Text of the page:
Now she’d have to avoid him for as long as she remained in the village. How unbearably awkward.
She gave up on stitching and cast a glance out the window. Through the dark and wet, she saw a familiar black mare grazing on the village green.
He must be at the tavern tonight.
“This dratted rain,” her sister Charlotte moaned. “It’s setting us all on edge. Two weeks now with no country walks, no gardening, no romps through the castle ruins. No amusement at all.”
“I don’t mind rain.” This came from Miss Bertram, a young lady new in Spindle Cove this spring. “I always loved spending rainy days with Mr. Evermoore.”
Spindle Cove was a haven for odd, unconventional, and misunderstood young ladies. But even among misfits, Miss Bertram didn’t quite mix. She was hard to know—mostly because she had nothing to say that didn’t involve her relationship with this mysterious rogue, Mr. Evermoore.
“My parents didn’t approve of Mr. Evermoore,” Miss Bertram went on. Her dark eyebrows stood out like bold punctuation on an otherwise unremarkable face. “They don’t understand our attachment. That’s why I’m here, you know.”
Miss Bertram’s dark eyebrows gathered in a wounded line. “No one understands. No one.” She lifted her book before her face and turned a page with a snap.
Charlotte buried her face in her hands and convulsed with silent laughter.
“Who needs to poke it? She offers it up so readily.” Charlotte mimicked in a high whisper, “Oh, Mr. Evermoore. No one understands our love.”
“She’s hardly the first young woman to lose her head over an unsuitable man.”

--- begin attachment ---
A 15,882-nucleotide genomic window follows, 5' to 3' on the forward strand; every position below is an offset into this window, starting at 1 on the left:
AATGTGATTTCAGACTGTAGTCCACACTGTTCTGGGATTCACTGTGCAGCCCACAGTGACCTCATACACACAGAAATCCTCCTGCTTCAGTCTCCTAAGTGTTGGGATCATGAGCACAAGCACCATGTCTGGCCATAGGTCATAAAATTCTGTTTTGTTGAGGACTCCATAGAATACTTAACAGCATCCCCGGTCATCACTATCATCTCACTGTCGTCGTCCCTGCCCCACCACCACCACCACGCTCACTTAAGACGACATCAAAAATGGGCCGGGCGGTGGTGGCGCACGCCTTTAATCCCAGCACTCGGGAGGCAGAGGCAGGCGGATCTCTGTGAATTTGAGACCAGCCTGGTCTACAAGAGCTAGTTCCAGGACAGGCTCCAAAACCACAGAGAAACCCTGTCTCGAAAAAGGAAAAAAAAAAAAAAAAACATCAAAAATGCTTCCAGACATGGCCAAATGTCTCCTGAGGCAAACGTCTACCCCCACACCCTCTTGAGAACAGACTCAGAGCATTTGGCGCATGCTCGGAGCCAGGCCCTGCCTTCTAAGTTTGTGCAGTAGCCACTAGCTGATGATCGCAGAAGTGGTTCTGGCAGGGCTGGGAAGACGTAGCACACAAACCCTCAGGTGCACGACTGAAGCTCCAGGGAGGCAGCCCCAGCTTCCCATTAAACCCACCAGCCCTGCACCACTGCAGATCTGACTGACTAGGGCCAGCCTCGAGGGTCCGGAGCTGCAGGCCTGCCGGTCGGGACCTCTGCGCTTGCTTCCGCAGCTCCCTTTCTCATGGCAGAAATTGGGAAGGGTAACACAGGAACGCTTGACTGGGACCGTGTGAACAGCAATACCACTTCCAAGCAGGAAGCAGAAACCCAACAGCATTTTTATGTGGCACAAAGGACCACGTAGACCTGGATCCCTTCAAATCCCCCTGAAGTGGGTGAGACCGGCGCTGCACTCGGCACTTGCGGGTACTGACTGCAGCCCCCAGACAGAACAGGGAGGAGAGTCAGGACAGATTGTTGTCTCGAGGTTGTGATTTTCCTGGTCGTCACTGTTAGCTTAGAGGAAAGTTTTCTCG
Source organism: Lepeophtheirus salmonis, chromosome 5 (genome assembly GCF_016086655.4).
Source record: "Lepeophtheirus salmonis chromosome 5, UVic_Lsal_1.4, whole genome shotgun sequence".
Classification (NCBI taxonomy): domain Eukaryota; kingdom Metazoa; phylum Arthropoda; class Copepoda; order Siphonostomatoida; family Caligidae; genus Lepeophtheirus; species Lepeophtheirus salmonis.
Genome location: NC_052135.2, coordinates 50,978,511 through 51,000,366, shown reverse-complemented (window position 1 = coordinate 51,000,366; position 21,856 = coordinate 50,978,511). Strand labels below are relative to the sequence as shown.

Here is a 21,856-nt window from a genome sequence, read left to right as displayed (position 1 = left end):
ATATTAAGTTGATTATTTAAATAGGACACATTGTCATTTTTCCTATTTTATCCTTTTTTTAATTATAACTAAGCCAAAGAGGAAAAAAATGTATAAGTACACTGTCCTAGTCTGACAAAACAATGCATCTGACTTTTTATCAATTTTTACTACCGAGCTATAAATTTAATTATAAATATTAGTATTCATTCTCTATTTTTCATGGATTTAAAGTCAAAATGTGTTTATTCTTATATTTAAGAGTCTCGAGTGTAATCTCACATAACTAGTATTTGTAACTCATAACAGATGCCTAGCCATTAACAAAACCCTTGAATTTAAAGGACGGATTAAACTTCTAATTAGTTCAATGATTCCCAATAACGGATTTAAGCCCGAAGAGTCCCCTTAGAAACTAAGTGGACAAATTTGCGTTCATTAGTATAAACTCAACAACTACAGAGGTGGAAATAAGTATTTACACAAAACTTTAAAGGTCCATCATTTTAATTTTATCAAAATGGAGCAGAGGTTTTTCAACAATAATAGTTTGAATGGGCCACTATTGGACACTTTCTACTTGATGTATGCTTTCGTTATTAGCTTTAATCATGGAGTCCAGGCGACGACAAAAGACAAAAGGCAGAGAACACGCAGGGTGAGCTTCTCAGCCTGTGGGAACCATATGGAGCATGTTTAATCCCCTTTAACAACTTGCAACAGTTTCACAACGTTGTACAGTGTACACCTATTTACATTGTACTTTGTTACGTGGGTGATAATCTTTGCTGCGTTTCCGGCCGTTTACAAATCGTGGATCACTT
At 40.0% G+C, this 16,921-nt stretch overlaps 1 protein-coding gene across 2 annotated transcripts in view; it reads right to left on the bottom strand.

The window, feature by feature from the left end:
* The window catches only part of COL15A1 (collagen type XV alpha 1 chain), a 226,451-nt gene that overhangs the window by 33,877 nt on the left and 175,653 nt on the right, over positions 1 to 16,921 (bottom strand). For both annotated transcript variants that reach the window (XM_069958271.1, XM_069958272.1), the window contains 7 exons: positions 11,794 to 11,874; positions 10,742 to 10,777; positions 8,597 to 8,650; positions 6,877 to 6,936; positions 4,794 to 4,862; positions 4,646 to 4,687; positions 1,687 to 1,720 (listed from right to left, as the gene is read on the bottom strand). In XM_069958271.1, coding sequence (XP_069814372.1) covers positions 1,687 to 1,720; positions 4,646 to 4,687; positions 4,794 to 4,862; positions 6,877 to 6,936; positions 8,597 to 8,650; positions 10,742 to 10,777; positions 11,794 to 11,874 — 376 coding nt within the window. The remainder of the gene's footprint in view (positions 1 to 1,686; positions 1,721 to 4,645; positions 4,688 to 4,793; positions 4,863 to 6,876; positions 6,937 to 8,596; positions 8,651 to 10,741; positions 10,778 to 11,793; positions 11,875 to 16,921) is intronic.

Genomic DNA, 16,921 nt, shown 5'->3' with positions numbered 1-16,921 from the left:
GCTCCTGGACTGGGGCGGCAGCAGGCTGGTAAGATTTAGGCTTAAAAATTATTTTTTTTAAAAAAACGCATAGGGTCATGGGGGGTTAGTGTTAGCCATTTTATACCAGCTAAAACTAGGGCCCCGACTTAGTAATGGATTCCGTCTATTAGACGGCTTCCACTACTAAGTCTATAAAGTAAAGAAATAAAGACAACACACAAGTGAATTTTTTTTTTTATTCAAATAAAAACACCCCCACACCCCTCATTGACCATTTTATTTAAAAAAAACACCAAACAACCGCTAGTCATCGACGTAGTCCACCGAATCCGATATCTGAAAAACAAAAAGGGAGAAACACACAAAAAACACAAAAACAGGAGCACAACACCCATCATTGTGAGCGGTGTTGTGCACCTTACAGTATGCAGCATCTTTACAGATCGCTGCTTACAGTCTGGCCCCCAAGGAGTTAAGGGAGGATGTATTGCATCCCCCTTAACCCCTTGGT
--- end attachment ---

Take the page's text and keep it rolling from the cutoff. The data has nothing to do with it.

“What about an imaginary one? I’d wager anything that Mr. Evermoore is Mr. Never-Was. She just wants to impress us.”
“All the more reason to show her kindness.”
Charlotte said lightly, “That’s the lovely thing about being your sister, Diana. You’re kind enough for us both.”
Diana felt a twinge of guilt. She hadn’t treated Mr. Dawes very kindly today. In her agitation, she jabbed at the fabric and pricked her finger. “Drat.”
She scouted her immediate surroundings for her thimble. It wasn’t in her sewing basket, nor caught in the folds of her skirt. “Have you seen my thimble, Charlotte?”
“No. When did you have it last?”
“This afternoon, I think. When we went to the Bull and Blossom for tea. I’m sure it was in my kit, but I can’t find it now.”
Before they could expand their search, the door creaked open, admitting a sharp blast of icy wind. Their visitor appeared in the entry, throwing back her hood to reveal a shock of white-blond hair.
Sally Bright shook off her damp cloak and hung it on a hook. Her cheeks were pink. “I brought over the post. It was dreadful late today on account of the muddy roads, and I couldn’t wait for you ladies to come collect it tomorrow.”